Deo volente.

How Proportionate is the American Response?

William Bennett and Seth Leibsohn on Israel‘s response to Hezbollah:

In some respects it is unnecessary to ask whether Lebanon “harbors” or “harbored” Hezbollah; but one definition of “harbor” is “to provide refuge” and there is no question that at the bare minimum, Lebanon allowed Hezbollah to operate in its country — gave it ministerial portfolios in the cabinet and allowed the seating of its elected officials in parliament. It may, as a fragile, burgeoning, democracy have had no choice but to do this. But the question remains: Was that fragile democracy slowly moving to eradicate Hezbollah from its midst or was Hezbollah growing stronger and stronger?

So given the size and scope of the enemy, Bennett argues that Israel can pretty much do whatever it needs to do to survive. Proportion is determined by history.
The real battle in the clash of civilizations is the issue of self-determination. Israel is a democracy, and in spite of 6 years of asymmetric war is thriving. Lebanon is a fledgling democracy that ceded 20% of its infrastructure and self-governance to a venomous puppet organization.

So the next time the question is asked about the Middle East democracy project in light of Israel, Lebanon, and the Middle East — the reminder needs to be made: Israel is a democracy and it is in the Middle East. And one final point: If Hezbollah, Syria, and Iran were to be victorious in their military actions and ideology, two things would not exist: 1) Israel and 2) Lebanese democracy of any kind.

OK. Does anyone really doubt that?

I think that Bennett gets this part right: The larger issue of self-determination is the whole crux of our presence in the Middle East. We remain in Iraq to instill stability and our sense of values to a fledgling democracy. We support Israel as a bastion of democracy in the Middle East. We give aid an comfort (not enough) to the dissenters within Iran as they seek to overthrow the backwards, 7th century ruling class that oppresses and represses. Not to mention Egypt, Afghanistan, Kurdistan, &c.
Without the burden of supporting self-determination, there is no doubt that we would have fought swifter and more viciously. But what choice is there? It is not in us to simply salt the earth over the graves of our enemies. From the beginning of America’s brief existence, we have sought to befriend the vanquished and renew relations with old enemies. We were back on speaking terms with England within months of the end of the Revolution. Germany and Japan, the targets of our wrath for 4 straight years, were the benefactors of our benevolence for the following 10.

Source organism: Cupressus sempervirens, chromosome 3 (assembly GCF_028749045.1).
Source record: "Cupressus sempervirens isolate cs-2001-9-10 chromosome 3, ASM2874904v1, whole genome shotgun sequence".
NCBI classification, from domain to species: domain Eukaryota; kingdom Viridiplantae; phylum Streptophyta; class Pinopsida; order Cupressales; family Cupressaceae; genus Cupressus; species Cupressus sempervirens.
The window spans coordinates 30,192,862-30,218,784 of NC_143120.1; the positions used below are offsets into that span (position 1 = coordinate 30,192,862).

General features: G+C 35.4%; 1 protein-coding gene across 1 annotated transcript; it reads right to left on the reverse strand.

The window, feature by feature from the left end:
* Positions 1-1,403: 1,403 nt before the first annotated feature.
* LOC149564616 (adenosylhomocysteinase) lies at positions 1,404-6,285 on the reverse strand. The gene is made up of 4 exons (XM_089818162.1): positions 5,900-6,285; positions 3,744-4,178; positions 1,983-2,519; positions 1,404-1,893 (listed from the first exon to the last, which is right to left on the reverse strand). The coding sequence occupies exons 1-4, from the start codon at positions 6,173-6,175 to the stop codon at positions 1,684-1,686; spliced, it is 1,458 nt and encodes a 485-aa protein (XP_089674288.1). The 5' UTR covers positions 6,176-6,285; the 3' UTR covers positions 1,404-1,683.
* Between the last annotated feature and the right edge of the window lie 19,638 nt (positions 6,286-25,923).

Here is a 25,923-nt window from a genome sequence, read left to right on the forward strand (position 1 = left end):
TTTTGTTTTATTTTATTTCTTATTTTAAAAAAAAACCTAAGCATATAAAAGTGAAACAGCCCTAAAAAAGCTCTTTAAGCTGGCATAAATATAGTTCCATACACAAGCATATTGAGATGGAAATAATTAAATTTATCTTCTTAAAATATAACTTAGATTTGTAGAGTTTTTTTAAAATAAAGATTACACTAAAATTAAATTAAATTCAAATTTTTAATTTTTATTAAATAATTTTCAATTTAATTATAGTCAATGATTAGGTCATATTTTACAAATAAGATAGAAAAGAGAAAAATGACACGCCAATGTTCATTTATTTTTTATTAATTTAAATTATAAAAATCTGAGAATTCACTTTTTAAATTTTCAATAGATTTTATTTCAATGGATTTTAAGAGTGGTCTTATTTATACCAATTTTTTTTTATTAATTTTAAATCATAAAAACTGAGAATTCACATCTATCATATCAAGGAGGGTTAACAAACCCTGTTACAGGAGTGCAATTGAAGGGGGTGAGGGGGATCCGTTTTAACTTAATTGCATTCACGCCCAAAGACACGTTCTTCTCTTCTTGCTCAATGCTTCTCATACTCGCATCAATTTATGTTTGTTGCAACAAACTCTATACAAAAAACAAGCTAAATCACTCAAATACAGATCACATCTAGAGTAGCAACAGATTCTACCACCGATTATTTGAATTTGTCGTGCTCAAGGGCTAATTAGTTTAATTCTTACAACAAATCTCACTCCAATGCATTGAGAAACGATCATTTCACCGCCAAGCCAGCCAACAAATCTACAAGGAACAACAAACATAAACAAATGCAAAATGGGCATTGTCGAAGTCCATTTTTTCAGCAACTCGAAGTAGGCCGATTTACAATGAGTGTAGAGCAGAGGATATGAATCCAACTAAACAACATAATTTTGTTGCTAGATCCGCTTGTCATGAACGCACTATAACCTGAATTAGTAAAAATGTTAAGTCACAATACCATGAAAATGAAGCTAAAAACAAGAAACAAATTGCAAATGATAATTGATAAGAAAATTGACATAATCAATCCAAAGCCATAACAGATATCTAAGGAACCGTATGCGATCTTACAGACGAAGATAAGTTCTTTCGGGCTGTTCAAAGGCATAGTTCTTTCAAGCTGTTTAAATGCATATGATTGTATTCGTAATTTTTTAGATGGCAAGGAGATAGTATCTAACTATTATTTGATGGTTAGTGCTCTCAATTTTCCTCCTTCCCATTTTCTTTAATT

And yet … some / most of the Middle Eastern “democracies” are very much in the wait and see mode. They buy time by pretending to be our friends while internally, fanatical Islam continues to foment rebellion and anti_American sentiment. Our goading of Israel has been effective, but haven’t we also put the breaks on? Afghanistan and Iraq are successes by any evaluative measure, but wouldn’t they be more so if we would use them as military bases instead of just islands of democracy? Iran clearly is manufacturing the Lebanese crisis to deflect criticism of its nuclear program – a program that endangers all of our gentle and peaceful intentions that have caused us to use restraint and diplomacy when a more aggressive response could clearly have saved American lives.

So the appropriate question is not whether Israel is responding appropriately to Hezbollah and Lebanon, but whether the US is responding proportionately to the 25 year war of which we are finally aware. Iran continues to bluster and offer battle, even though it is through their proxies. Isn’t it time to proportionately respond to them, with the Israelis by our side?

Making a bad decision now means not having to make a worse decision tomorrow.


July 28, 2006 - Posted by | Battle of Israel

1 Comment »

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